Few daylilies remain from days when dozens were scattered through sunny parts of the garden. I fondly recall a large, white flowered variety, but not its name, or why I let a dozen cultivars fade and disappear. I now regret the lack of attention.
Certainly, other plants have come and gone as the garden has matured over three decades from mostly sunny, to only a few spots where the sun peaks in. With most, there was an opportunity over several years to rescue them to move to sunnier environs, but there were either few spaces available, or the plants lacked the favor to motivate transplanting.
The wonderful thing about the garden is that few tasks must absolutely be done today, and some must not be accomplished this year, or even next. But, for every task that has been set aside without an issue, there’s another that hasn’t worked out so well. I don’t know that I’ve gained any urgency as I’ve become more experienced (older), but there are more regrets over lost opportunities that were hardly given a thought years ago. Today, I see a splendid, tall stemmed daylily in the garden center, or in a catalog, and I’m discouraged thinking back over ones that I neglected and lost. So, now there are a few handfuls remaining of the most basic daylilies, and the more exceptional individuals are gone with no plans for additions.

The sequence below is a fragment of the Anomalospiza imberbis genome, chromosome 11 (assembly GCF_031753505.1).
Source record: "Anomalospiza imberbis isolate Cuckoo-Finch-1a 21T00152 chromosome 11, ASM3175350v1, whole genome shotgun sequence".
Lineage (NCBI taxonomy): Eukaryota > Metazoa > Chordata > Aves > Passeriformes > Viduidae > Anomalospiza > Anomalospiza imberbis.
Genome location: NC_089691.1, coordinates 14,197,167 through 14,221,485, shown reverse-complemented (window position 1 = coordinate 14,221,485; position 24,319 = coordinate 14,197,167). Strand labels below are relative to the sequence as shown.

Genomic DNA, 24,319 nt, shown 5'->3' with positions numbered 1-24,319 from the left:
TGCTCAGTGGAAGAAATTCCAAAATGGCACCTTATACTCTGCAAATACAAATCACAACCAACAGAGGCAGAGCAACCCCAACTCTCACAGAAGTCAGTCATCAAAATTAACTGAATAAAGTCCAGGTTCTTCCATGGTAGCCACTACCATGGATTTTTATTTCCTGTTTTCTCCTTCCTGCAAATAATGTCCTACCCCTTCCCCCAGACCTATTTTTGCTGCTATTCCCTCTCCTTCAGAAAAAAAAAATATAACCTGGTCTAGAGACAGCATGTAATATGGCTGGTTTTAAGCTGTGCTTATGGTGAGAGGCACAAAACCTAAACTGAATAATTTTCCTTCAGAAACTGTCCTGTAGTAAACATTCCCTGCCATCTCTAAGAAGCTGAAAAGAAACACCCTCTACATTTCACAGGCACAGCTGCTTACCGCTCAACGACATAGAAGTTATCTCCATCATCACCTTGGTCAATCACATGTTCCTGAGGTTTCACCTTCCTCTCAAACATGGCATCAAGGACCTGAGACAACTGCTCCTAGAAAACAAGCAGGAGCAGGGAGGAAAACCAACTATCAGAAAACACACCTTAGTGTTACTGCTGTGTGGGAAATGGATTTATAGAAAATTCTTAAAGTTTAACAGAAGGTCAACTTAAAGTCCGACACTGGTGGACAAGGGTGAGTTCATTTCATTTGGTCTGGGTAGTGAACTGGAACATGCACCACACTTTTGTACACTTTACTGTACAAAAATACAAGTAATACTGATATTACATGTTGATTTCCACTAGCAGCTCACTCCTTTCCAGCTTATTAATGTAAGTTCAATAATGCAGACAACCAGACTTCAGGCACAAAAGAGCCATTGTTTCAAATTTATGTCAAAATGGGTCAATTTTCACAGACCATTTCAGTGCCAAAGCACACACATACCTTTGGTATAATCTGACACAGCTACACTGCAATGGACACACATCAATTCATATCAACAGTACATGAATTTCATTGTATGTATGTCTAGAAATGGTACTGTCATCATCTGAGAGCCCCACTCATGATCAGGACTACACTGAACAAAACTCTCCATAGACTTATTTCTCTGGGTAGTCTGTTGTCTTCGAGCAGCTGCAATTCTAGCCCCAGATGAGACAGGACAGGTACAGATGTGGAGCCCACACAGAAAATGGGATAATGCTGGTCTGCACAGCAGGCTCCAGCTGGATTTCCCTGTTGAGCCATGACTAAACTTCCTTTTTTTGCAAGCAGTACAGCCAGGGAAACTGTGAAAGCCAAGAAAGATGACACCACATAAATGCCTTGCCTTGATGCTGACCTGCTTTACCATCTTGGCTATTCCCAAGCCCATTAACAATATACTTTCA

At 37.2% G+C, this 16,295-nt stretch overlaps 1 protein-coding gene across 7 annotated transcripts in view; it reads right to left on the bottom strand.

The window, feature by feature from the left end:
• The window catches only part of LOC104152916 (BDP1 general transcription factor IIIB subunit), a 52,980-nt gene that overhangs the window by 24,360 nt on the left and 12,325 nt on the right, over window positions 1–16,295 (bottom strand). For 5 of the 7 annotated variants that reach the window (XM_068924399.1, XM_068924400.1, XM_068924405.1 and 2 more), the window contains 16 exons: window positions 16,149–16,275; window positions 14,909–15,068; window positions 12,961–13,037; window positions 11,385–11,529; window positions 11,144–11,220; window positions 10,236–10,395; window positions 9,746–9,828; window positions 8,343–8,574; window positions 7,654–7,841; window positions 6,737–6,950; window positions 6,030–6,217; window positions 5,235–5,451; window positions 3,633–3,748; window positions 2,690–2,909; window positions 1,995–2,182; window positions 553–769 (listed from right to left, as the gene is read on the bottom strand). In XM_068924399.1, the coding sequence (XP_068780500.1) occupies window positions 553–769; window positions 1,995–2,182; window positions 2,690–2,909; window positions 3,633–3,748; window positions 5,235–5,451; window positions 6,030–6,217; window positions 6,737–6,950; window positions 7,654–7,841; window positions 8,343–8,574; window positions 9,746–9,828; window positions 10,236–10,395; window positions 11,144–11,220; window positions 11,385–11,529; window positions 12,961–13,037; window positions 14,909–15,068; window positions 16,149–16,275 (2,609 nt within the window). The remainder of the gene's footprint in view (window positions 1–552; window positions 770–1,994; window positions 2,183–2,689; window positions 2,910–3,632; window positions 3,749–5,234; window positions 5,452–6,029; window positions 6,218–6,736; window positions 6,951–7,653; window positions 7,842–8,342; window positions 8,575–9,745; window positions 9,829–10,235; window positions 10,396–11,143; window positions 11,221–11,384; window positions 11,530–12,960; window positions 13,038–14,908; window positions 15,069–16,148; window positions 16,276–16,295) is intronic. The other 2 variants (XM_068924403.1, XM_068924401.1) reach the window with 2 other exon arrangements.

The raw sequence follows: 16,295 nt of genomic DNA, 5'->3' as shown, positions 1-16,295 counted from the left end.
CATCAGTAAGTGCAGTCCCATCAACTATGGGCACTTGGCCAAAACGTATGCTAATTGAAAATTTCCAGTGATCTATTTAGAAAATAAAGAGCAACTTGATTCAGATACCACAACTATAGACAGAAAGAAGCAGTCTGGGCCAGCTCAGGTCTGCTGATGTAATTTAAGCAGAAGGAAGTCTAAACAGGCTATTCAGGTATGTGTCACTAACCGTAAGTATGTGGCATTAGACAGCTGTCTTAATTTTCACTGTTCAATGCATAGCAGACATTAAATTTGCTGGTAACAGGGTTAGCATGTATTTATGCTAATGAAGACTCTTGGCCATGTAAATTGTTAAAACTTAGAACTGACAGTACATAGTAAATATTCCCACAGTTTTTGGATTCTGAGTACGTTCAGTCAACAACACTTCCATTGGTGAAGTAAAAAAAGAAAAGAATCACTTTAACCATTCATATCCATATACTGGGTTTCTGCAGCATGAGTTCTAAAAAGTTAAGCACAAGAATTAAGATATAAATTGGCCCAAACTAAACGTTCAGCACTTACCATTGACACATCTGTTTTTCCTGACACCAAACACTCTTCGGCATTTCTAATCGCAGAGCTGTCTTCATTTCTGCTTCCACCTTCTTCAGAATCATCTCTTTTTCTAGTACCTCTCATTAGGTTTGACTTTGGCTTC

Mophead hydrangeas (Hydrangea macrophylla, above) are at their best today, aided considerably by our late spring deluges. Mopheads have been disappointing in recent years due to fluctuations in late winter temperatures that encouraged new growth, then damaged it with blasts of cold. Slightly less showy lacecap (below) and Oakleaf hydrangeas (Hydrangea quercifolia) clearly have a sturdier constitution, so these have not suffered noticeably as temperatures change from seventy to twenty degrees in early spring.
Overly lush Mophead hydrangeas are likely to wilt over the next week as summer temperatures rise into the mid-nineties. Adequate soil moisture remains, but soft wooded hydrangeas are prone to afternoon wilting, which is worrying, but rarely amounts to anything.